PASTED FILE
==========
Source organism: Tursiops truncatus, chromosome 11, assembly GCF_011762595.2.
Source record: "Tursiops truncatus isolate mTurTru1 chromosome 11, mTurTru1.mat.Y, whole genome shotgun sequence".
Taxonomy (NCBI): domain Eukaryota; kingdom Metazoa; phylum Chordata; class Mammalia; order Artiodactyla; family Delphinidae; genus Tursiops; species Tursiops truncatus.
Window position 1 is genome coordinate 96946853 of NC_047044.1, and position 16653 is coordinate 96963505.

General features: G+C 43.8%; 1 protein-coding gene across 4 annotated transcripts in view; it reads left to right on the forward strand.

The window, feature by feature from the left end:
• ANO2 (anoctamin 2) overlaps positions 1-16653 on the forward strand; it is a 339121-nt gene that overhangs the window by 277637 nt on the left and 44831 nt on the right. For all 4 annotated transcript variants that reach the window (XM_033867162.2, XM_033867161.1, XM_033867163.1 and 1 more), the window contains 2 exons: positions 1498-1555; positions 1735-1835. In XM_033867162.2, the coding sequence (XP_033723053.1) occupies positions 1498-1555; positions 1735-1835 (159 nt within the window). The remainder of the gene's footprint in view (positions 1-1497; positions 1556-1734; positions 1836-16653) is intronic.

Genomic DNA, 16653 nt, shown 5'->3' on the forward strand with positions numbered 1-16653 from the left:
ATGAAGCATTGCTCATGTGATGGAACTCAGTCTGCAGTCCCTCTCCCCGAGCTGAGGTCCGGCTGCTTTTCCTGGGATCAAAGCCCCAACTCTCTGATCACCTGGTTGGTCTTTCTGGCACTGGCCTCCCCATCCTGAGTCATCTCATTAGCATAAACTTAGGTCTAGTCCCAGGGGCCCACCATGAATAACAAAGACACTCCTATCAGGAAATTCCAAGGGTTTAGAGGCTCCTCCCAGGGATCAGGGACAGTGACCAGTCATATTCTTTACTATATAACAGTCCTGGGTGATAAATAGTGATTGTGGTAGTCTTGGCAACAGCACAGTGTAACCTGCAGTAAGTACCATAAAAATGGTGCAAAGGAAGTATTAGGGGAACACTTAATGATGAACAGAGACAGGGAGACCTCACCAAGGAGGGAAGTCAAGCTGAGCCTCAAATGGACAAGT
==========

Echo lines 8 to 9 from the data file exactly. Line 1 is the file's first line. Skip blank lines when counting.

Genomic DNA, 16653 nt, shown 5'->3' on the forward strand with positions numbered 1-16653 from the left:
ATGAAGCATTGCTCATGTGATGGAACTCAGTCTGCAGTCCCTCTCCCCGAGCTGAGGTCCGGCTGCTTTTCCTGGGATCAAAGCCCCAACTCTCTGATCACCTGGTTGGTCTTTCTGGCACTGGCCTCCCCATCCTGAGTCATCTCATTAGCATAAACTTAGGTCTAGTCCCAGGGGCCCACCATGAATAACAAAGACACTCCTATCAGGAAATTCCAAGGGTTTAGAGGCTCCTCCCAGGGATCAGGGACAGTGACCAGTCATATTCTTTACTATATAACAGTCCTGGGTGATAAATAGTGATTGTGGTAGTCTTGGCAACAGCACAGTGTAACCTGCAGTAAGTACCATAAAAATGGTGCAAAGGAAGTATTAGGGGAACACTTAATGATGAACAGAGACAGGGAGACCTCACCAAGGAGGGAAGTCAAGCTGAGCCTCAAATGGACAAGT